Tides of War by Stella Tillyard (2011)

2011 Henry Holt cover. Image: goodreads.com
(image: goodreads.com)

Stella Tillyard is primarily an historian; it is therefore unsurprising that Tides of War, her debut foray into fiction, encapsulates every aspect of the Peninsula War of 1812 – 1815 from the social impact in England to the daily life of the soldiers fighting in Spain. The novel’s title is extremely fitting, though at first it may sound generically ominous. Once the reader is at least half way through the book, if that, it becomes clear that this is not simply a sensationalist historical novel written to excite our mundane selves with details of the gore and glory of warfare; rather it is a study of the ripple effect, if you will, of war. Tides influence the moon, the shape of the land, and the look of a beach; there are endless small things – both physical and abstract – that the tide can affect. In Tillyard’s novel, the Peninsula War is the same.

We begin with the newly married Harriet Raven. As Tillyard states on her website, the point at which literary heroines are married is usually when their story ends; but it is the opposite with Harriet. Once she is married to Captain James Raven, her life takes several unexpected turns. Her friendship with and interest in the work of Frederick Winsor (one of Tillyard’s characters taken from history) makes her something of a symbol of England’s desire, at the beginning of the nineteenth century, for progress in both the social and scientific arenas. This seems to have, in part, been Tillyard’s aim with the book. The activities of the soldiers’ wives left at home is an aspect of the book that reminds the reader of Jane Austen – they sit and chat, making a quilt together – but the inclusion of scientific progress and the unconventionality of some aspects of their lives means that Tillyard is taking us beyond Austen’s portrait of the Regency woman.

The novel is told in the third person (aside from a short section at the beginning of Part Three narrated by Francisco Goya, seemingly for the sake of it), but the perspective travels between a whole cast of characters. Some of these are historical figures, and some are characters the author has created and placed carefully amongst history. This can be a problem in historical novels, as ‘what actually happened’ is replaced by ‘what probably/could have happened’. However, that could lead us into a whole different issue, one of the differences between truth and fact and how that relates to the telling of history. These issues are not addressed in the novel and do not need to be. Tillyard sews together her historical and fictional characters with such ease that the reader believes everything she says – how could it have happened any other way, asks the reader. The shifts in perspective are just as seamless; Tillyard uses the Austen-like technique of free indirect dialogue to perfection. Part Three sees everything apparently become more complicated. The circumstances created by the war (in both Spain and England) are left to develop and thicken. The truths of human nature and desire come through as the social and political facades begin to fall away, broken by the sweeping effects of war. Free indirect dialogue is the perfect tool for conveying all of this. Subtle changes in the tone of the narratorial voice tell the reader so much more than an exposition could, and in so much more human a way – that is, subtle and with most of the details between the lines.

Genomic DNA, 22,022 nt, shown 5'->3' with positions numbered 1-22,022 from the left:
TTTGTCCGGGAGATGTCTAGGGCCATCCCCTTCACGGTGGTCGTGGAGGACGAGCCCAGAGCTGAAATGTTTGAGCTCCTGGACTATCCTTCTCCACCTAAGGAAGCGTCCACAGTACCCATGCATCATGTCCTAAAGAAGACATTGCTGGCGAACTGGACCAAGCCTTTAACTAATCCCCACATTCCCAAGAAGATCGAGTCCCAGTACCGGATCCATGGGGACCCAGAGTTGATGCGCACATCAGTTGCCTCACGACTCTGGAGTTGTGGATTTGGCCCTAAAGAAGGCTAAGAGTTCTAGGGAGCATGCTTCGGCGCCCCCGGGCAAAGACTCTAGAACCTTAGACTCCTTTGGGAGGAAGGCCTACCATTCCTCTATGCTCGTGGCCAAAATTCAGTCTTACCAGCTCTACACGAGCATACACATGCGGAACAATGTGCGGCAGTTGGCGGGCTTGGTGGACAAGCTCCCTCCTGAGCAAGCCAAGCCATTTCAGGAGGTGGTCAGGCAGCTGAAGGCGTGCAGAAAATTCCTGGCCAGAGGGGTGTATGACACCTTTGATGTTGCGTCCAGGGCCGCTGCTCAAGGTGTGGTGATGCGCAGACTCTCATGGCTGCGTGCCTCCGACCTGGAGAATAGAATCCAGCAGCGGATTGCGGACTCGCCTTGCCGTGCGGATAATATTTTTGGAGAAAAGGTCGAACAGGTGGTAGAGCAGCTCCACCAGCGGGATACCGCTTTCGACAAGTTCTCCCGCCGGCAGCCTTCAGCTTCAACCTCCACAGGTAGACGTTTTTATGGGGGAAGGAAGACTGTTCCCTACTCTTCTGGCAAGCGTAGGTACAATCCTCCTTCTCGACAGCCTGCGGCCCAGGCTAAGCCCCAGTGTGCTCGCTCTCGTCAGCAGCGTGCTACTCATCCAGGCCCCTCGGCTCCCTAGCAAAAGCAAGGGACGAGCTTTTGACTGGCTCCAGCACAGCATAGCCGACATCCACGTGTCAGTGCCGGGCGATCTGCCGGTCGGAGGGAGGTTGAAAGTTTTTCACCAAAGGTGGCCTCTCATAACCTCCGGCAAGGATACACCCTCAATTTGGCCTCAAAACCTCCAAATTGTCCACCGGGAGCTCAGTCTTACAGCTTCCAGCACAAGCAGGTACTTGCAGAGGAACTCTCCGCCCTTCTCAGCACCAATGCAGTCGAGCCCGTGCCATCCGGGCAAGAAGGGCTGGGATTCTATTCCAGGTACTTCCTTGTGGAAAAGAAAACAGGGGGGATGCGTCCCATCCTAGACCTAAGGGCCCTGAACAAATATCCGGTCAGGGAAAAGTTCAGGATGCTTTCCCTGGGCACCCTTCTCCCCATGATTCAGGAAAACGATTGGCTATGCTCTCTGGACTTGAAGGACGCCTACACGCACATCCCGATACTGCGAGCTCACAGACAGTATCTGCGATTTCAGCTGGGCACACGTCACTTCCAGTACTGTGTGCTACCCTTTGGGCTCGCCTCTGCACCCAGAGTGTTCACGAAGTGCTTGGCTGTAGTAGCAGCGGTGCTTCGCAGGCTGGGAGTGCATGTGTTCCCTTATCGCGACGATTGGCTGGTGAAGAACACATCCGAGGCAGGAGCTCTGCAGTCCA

There are of course also the harsh realities of war. Several shocking and disturbing scenes strip away any romantic preconceptions about the Regency period and the unerring honour of British soldiers in their smart red jackets. These are the horrific occurrences that can only happen during warfare – rape, post-traumatic stress disorder (whilst still in a warzone) and murder. There are also the horrors of everyday life that occur in the background. The dissatisfaction, disillusionment, casual cruelty and despair of unfortunate circumstances are keenly felt, seeping through the text as the characters try to maintain their stability and positivity.

Harriet’s ongoing search for her mother is a wonderful demonstration of the undercurrent of pain running through many of these characters’ lives. Her search is a little sporadic and the limitations of her gender and status are subtly displayed. The normality of these limitations on her society is so commonplace that it is somehow even more tragic. Harriet seems to be trapped in an endless number of ways.

Tides of War is filled with many people, events and things, as well as themes for the reader; but the essence and source of all this is quite neatly summed up by one of the characters, Dr David McBride.

War never finishes, [David thought], and never will. It simply moves about the world like the ocean current that touches now one country, now another. Why? Because in the same way that a rash upon the skin is merely a symptom of a fever that rages in the body underneath, war is only the visible shape of all the forces that nature has planted in us. To declare peace; to think it is ever possible? All that is folly.


Published in 2011, in the UK by Chatto & Windus, and in the US by Henry Holt Publishing. My copy was kindly provided by Henry Holt for review.

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